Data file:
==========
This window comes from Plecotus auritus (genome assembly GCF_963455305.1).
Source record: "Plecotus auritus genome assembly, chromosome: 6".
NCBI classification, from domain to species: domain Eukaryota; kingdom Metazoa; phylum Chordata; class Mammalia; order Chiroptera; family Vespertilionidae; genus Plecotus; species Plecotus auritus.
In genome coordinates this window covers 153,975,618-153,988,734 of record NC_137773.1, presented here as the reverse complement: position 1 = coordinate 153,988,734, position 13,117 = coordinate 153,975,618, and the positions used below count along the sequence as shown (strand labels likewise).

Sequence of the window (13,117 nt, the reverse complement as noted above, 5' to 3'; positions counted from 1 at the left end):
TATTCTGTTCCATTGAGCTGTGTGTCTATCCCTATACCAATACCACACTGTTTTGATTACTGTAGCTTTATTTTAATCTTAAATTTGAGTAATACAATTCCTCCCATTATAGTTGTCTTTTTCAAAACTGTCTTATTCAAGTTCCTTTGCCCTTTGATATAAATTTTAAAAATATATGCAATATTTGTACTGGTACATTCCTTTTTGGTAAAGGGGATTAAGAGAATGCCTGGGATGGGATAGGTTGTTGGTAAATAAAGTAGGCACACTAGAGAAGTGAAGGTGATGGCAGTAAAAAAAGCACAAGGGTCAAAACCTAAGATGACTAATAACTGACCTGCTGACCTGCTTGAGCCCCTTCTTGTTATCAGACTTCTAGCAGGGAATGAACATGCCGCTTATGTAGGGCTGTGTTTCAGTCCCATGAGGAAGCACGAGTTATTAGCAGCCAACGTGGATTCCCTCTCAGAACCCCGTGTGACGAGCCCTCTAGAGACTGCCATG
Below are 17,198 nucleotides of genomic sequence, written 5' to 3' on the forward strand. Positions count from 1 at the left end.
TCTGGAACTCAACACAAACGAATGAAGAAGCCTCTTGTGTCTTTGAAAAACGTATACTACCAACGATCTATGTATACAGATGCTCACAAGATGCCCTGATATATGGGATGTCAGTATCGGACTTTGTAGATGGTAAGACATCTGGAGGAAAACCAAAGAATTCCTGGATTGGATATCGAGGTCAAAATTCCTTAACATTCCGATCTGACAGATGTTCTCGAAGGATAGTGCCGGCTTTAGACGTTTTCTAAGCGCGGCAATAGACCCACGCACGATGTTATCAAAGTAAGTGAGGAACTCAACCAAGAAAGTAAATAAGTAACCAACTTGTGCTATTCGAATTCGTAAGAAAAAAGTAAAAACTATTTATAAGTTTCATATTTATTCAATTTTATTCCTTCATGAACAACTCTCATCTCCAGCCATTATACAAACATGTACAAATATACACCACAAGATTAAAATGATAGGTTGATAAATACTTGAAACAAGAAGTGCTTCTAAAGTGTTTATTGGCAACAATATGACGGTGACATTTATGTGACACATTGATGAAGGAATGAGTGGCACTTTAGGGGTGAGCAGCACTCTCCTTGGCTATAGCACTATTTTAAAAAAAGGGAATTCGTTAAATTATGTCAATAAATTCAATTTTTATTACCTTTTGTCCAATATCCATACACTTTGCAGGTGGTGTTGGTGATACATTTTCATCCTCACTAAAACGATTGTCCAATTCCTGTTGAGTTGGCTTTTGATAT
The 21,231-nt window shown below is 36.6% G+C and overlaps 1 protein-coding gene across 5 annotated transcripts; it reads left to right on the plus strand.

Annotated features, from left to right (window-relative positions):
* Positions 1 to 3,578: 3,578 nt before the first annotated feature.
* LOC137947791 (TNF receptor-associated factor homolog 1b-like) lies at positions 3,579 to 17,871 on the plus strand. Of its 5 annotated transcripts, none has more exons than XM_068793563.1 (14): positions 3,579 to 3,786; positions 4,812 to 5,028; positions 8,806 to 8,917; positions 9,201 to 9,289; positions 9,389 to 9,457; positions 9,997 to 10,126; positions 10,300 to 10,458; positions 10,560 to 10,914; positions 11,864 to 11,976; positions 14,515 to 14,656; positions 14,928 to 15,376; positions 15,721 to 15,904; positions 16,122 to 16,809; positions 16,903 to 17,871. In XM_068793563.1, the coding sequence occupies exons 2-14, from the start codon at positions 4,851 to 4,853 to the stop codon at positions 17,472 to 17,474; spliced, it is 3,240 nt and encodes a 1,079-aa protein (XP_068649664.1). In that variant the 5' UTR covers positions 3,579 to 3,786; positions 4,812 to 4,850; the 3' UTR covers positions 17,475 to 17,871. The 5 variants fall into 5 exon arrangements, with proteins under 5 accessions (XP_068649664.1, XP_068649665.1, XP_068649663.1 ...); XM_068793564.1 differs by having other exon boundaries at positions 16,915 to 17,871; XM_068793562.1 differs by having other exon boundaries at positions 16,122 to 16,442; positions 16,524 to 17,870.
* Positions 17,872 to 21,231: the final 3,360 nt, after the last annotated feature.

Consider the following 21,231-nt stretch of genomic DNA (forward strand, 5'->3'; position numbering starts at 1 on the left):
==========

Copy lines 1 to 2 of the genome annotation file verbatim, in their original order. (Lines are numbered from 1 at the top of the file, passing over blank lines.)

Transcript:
This window comes from Plecotus auritus (genome assembly GCF_963455305.1).
Source record: "Plecotus auritus genome assembly, chromosome: 6".